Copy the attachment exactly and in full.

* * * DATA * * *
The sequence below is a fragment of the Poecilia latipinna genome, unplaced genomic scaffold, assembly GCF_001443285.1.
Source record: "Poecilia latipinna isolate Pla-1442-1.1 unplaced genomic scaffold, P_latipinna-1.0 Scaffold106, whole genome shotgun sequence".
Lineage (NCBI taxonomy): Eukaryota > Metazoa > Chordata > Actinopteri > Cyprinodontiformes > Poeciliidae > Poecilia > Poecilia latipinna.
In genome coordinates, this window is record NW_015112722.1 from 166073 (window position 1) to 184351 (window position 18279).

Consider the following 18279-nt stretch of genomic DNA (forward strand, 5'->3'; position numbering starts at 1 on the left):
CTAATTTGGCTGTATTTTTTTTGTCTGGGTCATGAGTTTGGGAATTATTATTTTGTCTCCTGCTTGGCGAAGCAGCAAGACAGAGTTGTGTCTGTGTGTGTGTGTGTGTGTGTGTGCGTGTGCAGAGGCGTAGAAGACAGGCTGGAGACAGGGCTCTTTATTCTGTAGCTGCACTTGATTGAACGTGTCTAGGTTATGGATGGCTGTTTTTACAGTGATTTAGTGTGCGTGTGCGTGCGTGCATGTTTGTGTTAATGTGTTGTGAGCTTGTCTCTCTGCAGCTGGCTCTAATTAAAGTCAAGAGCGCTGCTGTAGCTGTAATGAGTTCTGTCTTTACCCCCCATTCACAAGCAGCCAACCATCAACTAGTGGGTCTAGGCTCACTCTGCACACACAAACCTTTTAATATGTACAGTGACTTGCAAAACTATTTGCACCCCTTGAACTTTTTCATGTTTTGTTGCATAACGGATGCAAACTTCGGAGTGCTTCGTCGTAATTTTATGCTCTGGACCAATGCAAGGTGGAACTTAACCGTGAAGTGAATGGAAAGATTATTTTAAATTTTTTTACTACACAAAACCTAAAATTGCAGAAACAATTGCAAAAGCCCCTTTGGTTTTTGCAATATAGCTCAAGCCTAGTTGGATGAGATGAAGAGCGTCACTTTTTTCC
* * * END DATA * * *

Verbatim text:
The sequence below is a fragment of the Poecilia latipinna genome, unplaced genomic scaffold, assembly GCF_001443285.1.
Source record: "Poecilia latipinna isolate Pla-1442-1.1 unplaced genomic scaffold, P_latipinna-1.0 Scaffold106, whole genome shotgun sequence".
Lineage (NCBI taxonomy): Eukaryota > Metazoa > Chordata > Actinopteri > Cyprinodontiformes > Poeciliidae > Poecilia > Poecilia latipinna.
In genome coordinates, this window is record NW_015112722.1 from 166073 (window position 1) to 184351 (window position 18279).

Consider the following 18279-nt stretch of genomic DNA (forward strand, 5'->3'; position numbering starts at 1 on the left):
CTAATTTGGCTGTATTTTTTTTGTCTGGGTCATGAGTTTGGGAATTATTATTTTGTCTCCTGCTTGGCGAAGCAGCAAGACAGAGTTGTGTCTGTGTGTGTGTGTGTGTGTGTGTGCGTGTGCAGAGGCGTAGAAGACAGGCTGGAGACAGGGCTCTTTATTCTGTAGCTGCACTTGATTGAACGTGTCTAGGTTATGGATGGCTGTTTTTACAGTGATTTAGTGTGCGTGTGCGTGCGTGCATGTTTGTGTTAATGTGTTGTGAGCTTGTCTCTCTGCAGCTGGCTCTAATTAAAGTCAAGAGCGCTGCTGTAGCTGTAATGAGTTCTGTCTTTACCCCCCATTCACAAGCAGCCAACCATCAACTAGTGGGTCTAGGCTCACTCTGCACACACAAACCTTTTAATATGTACAGTGACTTGCAAAACTATTTGCACCCCTTGAACTTTTTCATGTTTTGTTGCATAACGGATGCAAACTTCGGAGTGCTTCGTCGTAATTTTATGCTCTGGACCAATGCAAGGTGGAACTTAACCGTGAAGTGAATGGAAAGATTATTTTAAATTTTTTTACTACACAAAACCTAAAATTGCAGAAACAATTGCAAAAGCCCCTTTGGTTTTTGCAATATAGCTCAAGCCTAGTTGGATGAGATGAAGAGCGTCACTTTTTTCC